Drugmaker Eli Lilly announced on Wednesday that a clinical trial of an experimental Alzheimer’s drug has shown it can slow the progression of the dreaded disease and give patients more time when they can still live independently, performing tasks like preparing meals, going to the store, and driving a car.
Lilly announced its results, from a trial involving 1,736 patients, in a press release, as required by the Securities and Exchange Commission. A peer-reviewed article will follow.
The drug, donanemab, is not a cure, but along with two other drugs recently approved by the Food and Drug Administration, it could be a turning point in the long and frustrating quest to find a cure for Alzheimer’s disease.
“These all point in the same direction,” said Dr. Ronald Petersen, director of the Alzheimer’s Disease Research Center at Mayo Clinic. He added that the results of donanemab were “modest” but “significant”.
Dr. Petersen has done paid consulting work for pharmaceutical companies, including Lilly. He was not involved in the design or execution of any of the recent trials.
Dr. Samuel Gandy, professor of Alzheimer’s disease research at Mount Sinai, was more moderate.
“Families and researchers are stuck with what we know now, which is that two drugs have statistically significant but only modest clinical benefit,” he said, echoing Dr. Petersen’s assessment. He consulted and received research support from pharmaceutical companies, but did not participate in the Lilly trial.
Dr Petersen said patients and their families should be made aware of a serious side effect of donanemab – a risk of brain swelling that can lead to death. Three patients in the Lilly trial have died.
A similar percentage of deaths from the same side effect followed in the clinical trial of Leqembi, an FDA-approved Alzheimer’s drug from the company Eisai. A third drug, Aduhelm, has also been approved by the FDA, but is rarely used due to concerns about its efficacy and high price. Brain swelling has been reported in its clinical trial and deaths have been reported in patients taking Aduhelm after its approval.
The results come after decades of failed attempts, desperation, discouragement and billions of dollars spent. Most of the big pharmaceutical companies have simply given up on Alzheimer’s drugs.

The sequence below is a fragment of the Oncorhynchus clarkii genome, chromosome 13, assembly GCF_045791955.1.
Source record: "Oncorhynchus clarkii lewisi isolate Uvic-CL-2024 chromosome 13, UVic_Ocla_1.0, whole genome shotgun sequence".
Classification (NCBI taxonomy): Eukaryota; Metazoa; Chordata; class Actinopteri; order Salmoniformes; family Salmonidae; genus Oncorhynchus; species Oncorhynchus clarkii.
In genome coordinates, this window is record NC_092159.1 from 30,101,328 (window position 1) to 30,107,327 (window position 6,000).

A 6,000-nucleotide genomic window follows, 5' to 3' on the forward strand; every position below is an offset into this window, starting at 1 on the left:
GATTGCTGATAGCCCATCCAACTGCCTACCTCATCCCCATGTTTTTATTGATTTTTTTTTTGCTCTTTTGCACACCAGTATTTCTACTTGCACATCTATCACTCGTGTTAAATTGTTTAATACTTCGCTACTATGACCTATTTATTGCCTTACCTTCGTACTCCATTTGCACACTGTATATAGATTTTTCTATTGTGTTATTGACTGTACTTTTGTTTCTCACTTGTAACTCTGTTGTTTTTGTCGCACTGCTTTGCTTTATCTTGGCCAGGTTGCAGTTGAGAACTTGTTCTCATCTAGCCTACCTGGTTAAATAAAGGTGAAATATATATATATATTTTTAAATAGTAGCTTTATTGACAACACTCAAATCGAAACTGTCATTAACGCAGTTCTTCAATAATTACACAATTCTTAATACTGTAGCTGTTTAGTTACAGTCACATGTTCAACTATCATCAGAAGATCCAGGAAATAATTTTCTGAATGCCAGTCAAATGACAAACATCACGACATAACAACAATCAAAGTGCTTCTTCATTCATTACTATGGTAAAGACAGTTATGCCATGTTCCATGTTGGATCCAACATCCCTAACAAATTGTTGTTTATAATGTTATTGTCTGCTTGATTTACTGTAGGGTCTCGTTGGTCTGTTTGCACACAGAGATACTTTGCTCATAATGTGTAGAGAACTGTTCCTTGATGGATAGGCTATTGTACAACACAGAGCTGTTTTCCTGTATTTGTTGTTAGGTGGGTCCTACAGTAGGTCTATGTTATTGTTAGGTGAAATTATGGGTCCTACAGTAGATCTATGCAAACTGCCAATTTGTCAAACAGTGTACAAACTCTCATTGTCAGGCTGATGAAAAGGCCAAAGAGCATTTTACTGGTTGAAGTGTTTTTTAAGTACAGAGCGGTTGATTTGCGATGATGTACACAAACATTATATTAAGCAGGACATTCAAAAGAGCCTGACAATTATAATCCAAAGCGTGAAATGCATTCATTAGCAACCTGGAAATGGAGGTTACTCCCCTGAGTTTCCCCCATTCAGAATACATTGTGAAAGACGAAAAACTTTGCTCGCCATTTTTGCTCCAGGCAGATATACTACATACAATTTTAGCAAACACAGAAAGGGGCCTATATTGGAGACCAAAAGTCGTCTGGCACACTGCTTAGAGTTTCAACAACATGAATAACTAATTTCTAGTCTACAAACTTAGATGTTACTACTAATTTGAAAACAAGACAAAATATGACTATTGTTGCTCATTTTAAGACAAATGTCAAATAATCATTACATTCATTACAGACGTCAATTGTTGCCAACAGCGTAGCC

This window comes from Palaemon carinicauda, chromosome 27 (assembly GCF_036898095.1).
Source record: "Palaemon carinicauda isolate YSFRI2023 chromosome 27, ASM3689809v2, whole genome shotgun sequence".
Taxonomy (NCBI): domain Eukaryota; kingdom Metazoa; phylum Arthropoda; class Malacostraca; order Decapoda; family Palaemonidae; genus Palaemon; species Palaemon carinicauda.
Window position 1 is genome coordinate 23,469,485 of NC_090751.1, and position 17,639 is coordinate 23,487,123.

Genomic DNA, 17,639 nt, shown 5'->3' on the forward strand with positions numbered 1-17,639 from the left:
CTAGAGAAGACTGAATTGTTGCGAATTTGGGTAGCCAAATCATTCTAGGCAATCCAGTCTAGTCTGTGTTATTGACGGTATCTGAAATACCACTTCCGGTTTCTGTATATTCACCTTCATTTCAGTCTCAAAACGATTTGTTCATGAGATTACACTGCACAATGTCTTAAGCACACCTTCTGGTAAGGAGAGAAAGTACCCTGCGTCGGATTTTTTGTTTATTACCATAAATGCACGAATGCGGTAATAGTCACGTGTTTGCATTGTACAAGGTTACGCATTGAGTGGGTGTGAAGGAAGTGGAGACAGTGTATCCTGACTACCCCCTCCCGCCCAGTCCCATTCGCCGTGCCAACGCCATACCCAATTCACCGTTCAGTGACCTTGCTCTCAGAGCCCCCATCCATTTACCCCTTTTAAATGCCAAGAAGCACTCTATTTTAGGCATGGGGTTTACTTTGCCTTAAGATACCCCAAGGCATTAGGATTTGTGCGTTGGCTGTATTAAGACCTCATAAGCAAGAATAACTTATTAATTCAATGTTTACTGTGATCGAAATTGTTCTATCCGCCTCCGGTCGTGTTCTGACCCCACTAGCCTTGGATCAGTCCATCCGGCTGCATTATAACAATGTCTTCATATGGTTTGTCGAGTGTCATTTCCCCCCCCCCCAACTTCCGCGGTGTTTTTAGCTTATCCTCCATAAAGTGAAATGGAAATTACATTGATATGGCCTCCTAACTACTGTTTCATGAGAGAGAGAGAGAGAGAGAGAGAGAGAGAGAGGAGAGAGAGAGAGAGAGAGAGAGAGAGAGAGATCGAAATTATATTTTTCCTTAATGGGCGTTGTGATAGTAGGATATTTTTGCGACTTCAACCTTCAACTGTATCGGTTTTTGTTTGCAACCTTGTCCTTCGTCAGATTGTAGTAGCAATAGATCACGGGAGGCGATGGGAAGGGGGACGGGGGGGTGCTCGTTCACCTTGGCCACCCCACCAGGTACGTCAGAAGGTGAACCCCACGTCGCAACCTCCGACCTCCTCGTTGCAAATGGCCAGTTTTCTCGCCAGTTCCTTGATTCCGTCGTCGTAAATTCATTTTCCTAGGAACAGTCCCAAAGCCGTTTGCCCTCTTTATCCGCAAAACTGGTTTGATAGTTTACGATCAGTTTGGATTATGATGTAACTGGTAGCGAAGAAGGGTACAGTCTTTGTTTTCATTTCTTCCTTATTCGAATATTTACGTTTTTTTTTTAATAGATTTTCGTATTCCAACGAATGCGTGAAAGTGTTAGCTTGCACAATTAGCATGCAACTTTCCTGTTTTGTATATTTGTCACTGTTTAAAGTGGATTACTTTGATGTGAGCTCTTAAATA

After these failures, some researchers decided that a main hypothesis about the disease – that it is caused by hard Brillo-like plaques in the brain made up of amyloid protein – was incorrect. But the successes of new drugs, which attack amyloid, reinforce the hypothesis.
Taking the meds is not like taking an antibiotic and seeing the fever go away. To measure the effectiveness of the new drug, Lilly researchers instead looked at the likelihood of patients progressing through the Alzheimer’s disease categories from mild cognitive impairment to mild dementia, or mild dementia to moderate. These are significant changes that have a profound effect on patients and their families.
The company reported that two to three out of 10 patients taking donanemab progressed over the next 18 months compared to the expected three to four patients who did so while taking a placebo.
They also studied the likelihood of a patient’s disease remaining absolutely stable over a period of time.
“One of the common things we always hear from Alzheimer’s patients who are very early in the disease is, ‘If I could just stay at this level, I could get through this’ “, said Dr. Daniel Skovronsky, medical and scientific director. at Eli Lilly and Company.
With the new drug, 47% of patients remained stable over the following year, compared with 29% who took the placebo.
In the Lilly trial, 24% of patients had the side effect of brain swelling and bleeding, and 6% had symptoms such as dizziness, headache or fainting. This is double the rate seen with Leqembi, the Eisai drug.
But, Dr. Skovronsky said, it’s difficult to compare data across trials because the studies had different patient populations — Leqembi’s patients had less severe Alzheimer’s disease — and different designs. MRI scans were performed on different schedules and the way the scans are read may vary.
Deaths from brain swelling and bleeding are rare, but these drugs “are not right for everyone,” Dr. Petersen said.
“They don’t make you better but they slow down the disease,” he said.
Dr Petersen added that what is really needed is a drug that stops the disease before symptoms appear.
With that goal in mind, Eisai and Lilly are testing their drugs in new studies on people who have high amounts of amyloid in their brains but who don’t yet show symptoms of Alzheimer’s disease.
Advocacy groups applauded the data from the Lilly trial.
George Vradenburg, president and co-founder of UsAgainstAlzheimer’s called the donanemab results “exciting news.” Lilly, along with other companies, gives the group general funding, but not for a specific project.
In a press release, he said: “Talk to anyone with early-stage Alzheimer’s disease and they will tell you that living independently and having a better quality of life for a longer period of time are among the most important things to her.”